By applying a little lateral thinking, engineers can use infrared cameras for simple-to-deploy 'heat signature' quality assurance tasks that would otherwise be very challenging to implement using alternative inspection technologies.
Infrared cameras are now commonly used for on-line thermal imaging and machine vision applications. Engineers have recognised the advantages of being able to see thermal patterns in real time and using the infrared video output and embedded temperature measurement data to trigger alarms, steer processes and ensure quality.
Although infrared is not a new technology it is only relatively recently years that it has effectively been commercialised. Flir Systems is one of the architects of this change. Its thermal imaging products are now eminently affordable and, indeed, their cost is said to be inconsequential when considered alongside its huge savings potential. Lost production, product recalls and damage to a manufacturer's reputation can all have costly consequences.
An important development in the world of infrared is the ease with which it can be integrated into the production process. Until now it was a relatively time-consuming task but this has changed with the introduction of Flir Systems' new ThermoVision A320 cameras that are compatible with the standard protocols GigEVision and GenICam. This versatility also allows seamless integration with third-party hardware and software.
With modern cameras, data capture is in real time, which is an important factor in high-throughput environments. Radiometric values can be applied to alarms automatically so that any thermal inconsistency can be investigated.
Gigabit Ethernet interfaces on the cameras ensure that even over long distances a high-speed frame rate is achieved, with some models providing up to 60Hz of the full 16-bit image.
The need for stable product quality is why more manufacturers are investing in this technology. In the white goods industry, for example, Flir Systems' thermal imaging is widely used to provide an automatic quality check of fridges. It provides a complete picture of the working elements, enabling faulty coolant volumes, clogged hoses or leaking pipes, for example, to be immediately detected.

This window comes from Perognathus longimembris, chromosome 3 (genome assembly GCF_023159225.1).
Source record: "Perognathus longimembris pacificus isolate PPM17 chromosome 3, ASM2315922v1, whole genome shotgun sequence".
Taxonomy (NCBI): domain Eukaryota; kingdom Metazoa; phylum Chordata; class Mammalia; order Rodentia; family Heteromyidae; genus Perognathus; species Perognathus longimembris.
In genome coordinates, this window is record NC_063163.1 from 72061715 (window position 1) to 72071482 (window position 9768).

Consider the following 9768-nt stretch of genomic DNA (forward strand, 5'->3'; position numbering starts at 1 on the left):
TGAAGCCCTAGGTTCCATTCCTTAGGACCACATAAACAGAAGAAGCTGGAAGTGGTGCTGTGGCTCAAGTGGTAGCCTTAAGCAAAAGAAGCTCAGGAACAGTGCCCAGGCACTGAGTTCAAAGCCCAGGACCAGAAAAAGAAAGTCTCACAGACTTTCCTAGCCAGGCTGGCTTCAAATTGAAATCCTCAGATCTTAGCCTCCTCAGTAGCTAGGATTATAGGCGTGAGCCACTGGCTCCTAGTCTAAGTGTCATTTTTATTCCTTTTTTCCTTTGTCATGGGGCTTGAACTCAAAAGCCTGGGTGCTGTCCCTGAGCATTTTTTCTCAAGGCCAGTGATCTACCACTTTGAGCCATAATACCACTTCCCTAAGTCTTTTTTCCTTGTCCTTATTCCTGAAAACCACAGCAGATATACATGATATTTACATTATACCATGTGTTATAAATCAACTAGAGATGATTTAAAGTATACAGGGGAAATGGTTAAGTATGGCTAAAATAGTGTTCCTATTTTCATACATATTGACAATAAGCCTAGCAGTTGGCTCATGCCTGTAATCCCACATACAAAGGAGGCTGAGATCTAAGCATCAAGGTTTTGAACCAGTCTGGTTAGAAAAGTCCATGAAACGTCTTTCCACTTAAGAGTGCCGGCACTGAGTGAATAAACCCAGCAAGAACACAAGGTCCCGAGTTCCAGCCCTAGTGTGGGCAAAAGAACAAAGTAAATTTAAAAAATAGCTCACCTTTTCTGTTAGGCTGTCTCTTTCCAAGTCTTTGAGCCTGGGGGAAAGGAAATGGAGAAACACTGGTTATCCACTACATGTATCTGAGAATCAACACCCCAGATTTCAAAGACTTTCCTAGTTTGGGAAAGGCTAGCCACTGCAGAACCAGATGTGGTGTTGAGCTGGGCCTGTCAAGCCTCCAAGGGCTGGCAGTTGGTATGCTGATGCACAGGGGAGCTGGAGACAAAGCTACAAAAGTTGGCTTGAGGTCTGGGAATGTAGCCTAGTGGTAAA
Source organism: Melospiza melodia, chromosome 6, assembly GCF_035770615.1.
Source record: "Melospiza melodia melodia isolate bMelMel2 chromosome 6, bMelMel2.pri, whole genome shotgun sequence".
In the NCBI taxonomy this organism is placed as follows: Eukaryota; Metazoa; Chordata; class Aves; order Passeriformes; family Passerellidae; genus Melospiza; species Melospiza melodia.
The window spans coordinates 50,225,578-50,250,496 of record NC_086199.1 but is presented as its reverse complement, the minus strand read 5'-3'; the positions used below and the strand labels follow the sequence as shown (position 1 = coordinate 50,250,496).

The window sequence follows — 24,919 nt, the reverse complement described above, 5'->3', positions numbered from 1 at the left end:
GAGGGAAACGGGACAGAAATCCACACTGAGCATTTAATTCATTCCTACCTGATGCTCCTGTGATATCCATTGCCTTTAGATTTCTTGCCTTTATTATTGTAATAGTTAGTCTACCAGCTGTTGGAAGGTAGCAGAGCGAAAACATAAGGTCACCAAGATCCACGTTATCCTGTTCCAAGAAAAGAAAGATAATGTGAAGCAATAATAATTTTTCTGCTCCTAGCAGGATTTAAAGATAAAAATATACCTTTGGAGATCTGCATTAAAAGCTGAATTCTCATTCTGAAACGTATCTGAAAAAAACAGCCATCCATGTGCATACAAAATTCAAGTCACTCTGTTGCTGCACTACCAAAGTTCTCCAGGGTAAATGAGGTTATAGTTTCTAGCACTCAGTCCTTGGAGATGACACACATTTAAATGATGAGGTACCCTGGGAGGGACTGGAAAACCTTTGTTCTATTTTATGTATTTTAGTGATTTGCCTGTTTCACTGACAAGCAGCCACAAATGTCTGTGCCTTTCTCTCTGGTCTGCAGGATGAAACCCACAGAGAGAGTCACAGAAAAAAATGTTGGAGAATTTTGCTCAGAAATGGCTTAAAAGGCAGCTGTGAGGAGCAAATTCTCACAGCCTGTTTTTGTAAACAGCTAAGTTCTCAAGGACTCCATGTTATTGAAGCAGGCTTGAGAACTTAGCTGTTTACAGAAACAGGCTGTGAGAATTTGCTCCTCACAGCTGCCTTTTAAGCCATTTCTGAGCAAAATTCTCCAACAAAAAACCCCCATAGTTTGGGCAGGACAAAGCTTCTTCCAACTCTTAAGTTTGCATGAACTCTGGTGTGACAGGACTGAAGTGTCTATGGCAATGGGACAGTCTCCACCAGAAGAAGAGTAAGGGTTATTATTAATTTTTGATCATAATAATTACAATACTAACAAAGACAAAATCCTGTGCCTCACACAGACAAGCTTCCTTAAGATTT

In automotive production, thermal imaging has considerable potential. One example of this is Flir Systems' collaboration with systems integrator Automation Technology GmbH, where several Flir Systems ThermoVision A-Series cameras have been installed to optimise dashboard production.
A dashboard comprises three material layers one of which is foam. If air is trapped in this layer during production it can result in bulges and bubbles becoming visible when the installed dashboard is exposed to the heat of the sun. This potential has been eliminated thanks to the introduction of the thermal imaging-based DashboardCheck. By heating the dashboard and viewing it with an infrared camera, any air bubbles can be clearly identified because these areas will absorb heat - and then radiate it - differently (see image above).
Modern car seats also comprise layers of different materials. The basis for their production is a skeleton of steel struts that, at a later stage of production, is filled with foamed plastic. The low contrast between the glossy moulding material and the matt struts prevents traditional video imaging from being effective in inspecting the moulding process. However, this is no problem for Flir Systems' ThermoVision A-Series camera, as it uses differences in emissivity to determine the presence and correct positioning of the struts.
A leading medical device manufacturer has also chosen to incorporate infrared to optimise the automated welding of its plastic fluid delivery systems. Special-purpose machines undertake the full production process from cutting and sealing the non-PVC bag, to attaching dispensing tubes by means of welding.
Naturally the seal quality is critical and needs to be uniform on all seams. Creating this uniformity is dependant on a constant temperature being maintained in the machines' heating elements and the even distribution of heat during the sealing process. Thermocouples had been used to provide thermal feedback but these provided only spot measurements and did not show the temperature distribution along the entire length of the weld.
The solution to the problem was provided by a Flir Systems infrared camera. Placed inside the machine with a clear view of the bags emerging from the mould, it provides continuous, non-contact measurement of the heat distribution at the seal at an image frequency of 60Hz.
Thermal imaging has emerged as a highly valuable tool in all phases in the life of a manufactured product from prototype testing, through production and into service. But the potential of the technology does not stop there. It can also play an important role in the early detection of fire and provide important, even life-saving, information as it can see through smoke.
This is a highly versatile technology whose scope grows daily and one that, in most cases, delivers an exceptionally quick return on investment.
For more information about Flir Systems' ThermoVision A320 cameras, visit www.flir.com/thg.